This is staggeringly stupid. The Royal Commission recommended repealing section 131 of the Human Rights Act 1993 and inserting a provision in the Crimes Act 1961 for an offence of “inciting racial or religious disharmony, based on an intent to stir up, maintain or normalise hatred, through threatening, abusive or insulting communications with protected characteristics that include religious affiliation” — as well as amending existing laws “to create hate-motivated offences”. Anyone hearing Allan’s glib statement would have wondered exactly how she managed to graduate with a law degree from Wellington’s Victoria University.

Even if Allan doesn’t happen to care about free speech personally, you might think she’d have the sense to twig that the hate-speech debate is a graveyard of political reputations. This was very apparent with the embarrassing attempts by Jacinda Ardern and her predecessor in the Justice portfolio, Chris Faafoi, to grapple coherently and intelligently with the issue in 2021. Neither of them could even articulate what kinds of speech might be caught under the proposed legislation. When a journalist asked Faafoi whether millennials expressing hatred towards Boomers because houses are too expensive could be found liable for that hatred, the minister couldn’t say.

What’s remarkable is that the humiliation heaped on Ardern and Faafoi hadn’t prompted the minister to come to the interview with more thoughtful answers to the inevitable questions about hate-speech legislation.

Just three weeks ago, she had to apologise for her ill-judged remarks at an RNZ farewell marking the resignation of her fiancée, Mani Dunlop. Dunlop had made it clear that she was miffed at not getting the role of co-hosting Morning Report alongside Corin Dann and Allan obviously didn’t see any problem in upbraiding RNZ for its culture and treatment of Māori staff.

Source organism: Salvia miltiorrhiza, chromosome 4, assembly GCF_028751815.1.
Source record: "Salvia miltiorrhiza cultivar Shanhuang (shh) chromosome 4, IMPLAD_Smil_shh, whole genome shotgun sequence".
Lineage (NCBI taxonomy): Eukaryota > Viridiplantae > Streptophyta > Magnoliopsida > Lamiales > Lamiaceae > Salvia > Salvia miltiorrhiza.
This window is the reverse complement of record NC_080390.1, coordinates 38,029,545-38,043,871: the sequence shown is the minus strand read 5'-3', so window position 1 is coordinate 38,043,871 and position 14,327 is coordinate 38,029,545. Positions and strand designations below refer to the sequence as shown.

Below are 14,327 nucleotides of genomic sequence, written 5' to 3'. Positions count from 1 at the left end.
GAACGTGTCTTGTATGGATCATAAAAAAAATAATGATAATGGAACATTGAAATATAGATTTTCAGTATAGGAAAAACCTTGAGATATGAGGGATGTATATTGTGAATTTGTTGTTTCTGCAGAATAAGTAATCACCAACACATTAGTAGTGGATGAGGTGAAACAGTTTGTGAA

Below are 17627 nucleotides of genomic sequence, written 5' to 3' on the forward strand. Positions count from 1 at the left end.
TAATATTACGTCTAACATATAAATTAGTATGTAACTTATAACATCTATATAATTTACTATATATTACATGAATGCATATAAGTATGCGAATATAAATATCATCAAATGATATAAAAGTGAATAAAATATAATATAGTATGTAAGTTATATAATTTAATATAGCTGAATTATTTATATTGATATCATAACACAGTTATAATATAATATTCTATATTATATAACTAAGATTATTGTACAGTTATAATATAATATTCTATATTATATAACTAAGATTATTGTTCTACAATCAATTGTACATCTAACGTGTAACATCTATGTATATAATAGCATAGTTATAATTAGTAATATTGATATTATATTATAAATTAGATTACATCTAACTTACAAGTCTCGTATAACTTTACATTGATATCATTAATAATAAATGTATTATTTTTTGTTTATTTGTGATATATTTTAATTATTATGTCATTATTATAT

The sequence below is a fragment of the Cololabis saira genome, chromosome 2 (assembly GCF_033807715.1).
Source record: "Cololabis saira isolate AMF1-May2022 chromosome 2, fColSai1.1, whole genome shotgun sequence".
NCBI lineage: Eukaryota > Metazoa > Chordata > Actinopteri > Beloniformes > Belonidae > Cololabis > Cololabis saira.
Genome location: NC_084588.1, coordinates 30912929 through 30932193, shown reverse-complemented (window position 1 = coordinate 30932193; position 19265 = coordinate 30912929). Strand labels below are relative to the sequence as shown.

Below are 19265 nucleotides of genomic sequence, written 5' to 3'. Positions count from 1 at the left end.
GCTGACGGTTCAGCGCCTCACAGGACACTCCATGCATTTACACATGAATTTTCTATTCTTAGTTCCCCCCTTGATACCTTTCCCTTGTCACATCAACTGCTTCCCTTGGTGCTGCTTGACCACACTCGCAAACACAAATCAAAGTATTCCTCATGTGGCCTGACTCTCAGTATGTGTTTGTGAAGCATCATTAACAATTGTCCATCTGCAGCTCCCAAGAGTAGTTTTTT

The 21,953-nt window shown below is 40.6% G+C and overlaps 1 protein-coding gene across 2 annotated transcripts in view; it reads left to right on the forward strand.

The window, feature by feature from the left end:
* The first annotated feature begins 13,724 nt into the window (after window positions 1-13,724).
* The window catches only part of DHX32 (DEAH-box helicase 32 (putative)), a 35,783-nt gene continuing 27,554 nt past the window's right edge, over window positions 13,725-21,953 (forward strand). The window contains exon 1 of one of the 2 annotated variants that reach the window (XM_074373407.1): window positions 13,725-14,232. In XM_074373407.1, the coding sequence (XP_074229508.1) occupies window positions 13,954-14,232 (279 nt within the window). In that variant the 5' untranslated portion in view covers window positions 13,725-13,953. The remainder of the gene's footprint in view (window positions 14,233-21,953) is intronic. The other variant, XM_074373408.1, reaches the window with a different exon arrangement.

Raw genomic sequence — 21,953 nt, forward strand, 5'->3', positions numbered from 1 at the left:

Allan isn’t the Minister of Broadcasting, but the Radio New Zealand Act 1995 states that “no responsible Minister or any other Minister... may give direction to the public radio company in respect of a particular programme or a particular allegation or a particular complaint”, “the gathering or presentation of news” or the “responsibility of the company for programme standards”.

Allan apologised, saying she had made her remarks in a personal capacity but admitted they could have been interpreted as “me telling RNZ how to manage their staff or company”.

She said: “That was not my intent and it is certainly not my job.” Yet, she was first appointed a minister in November 2020 and two-and-a-half years later she obviously still hasn’t come to grips with the obligations and conventions of her ministerial job.

Perhaps the most shocking example of her breach of ministerial convention — and which proves just how ill-suited she is to be Justice Minister — was her inflammatory statement before the visit of Kellie-Jay Keen-Minshull (aka Posie Parker) to New Zealand in late March.

When asked by journalists for her opinion about the British women’s rights activist, Allan said: “Nope to any person that tries to censor anyone else’s identity — race, sexuality, class, gender — just nope. Let’s do what we do, Aotearoa — stand up, make some noise and support our trans whānau by showing up and drowning out any bigotry that seeks to divide and hurt our whānau.”

A Justice Minister who drums up hostility to someone legally allowed to enter New Zealand and who effectively calls for their right to speak freely in public to be removed by shouting them down — while also denying the rights of those wanting to hear her speak — is a disgrace.

Even the Chief Human Rights Commissioner, Paul Hunt, who made much of his support for transgender rights in a column he wrote for the New Zealand Herald after Keen-Minshull had been mobbed and driven from Auckland’s Albert Park, acknowledged: “As much as we may disagree with her, Keen-Minshull is entitled to share her views, without being assaulted, intimidated, or shouted down… The state had a human rights responsibility to make arrangements for Keen-Minshull to speak without being assaulted, intimidated or shouted down. That did not happen.”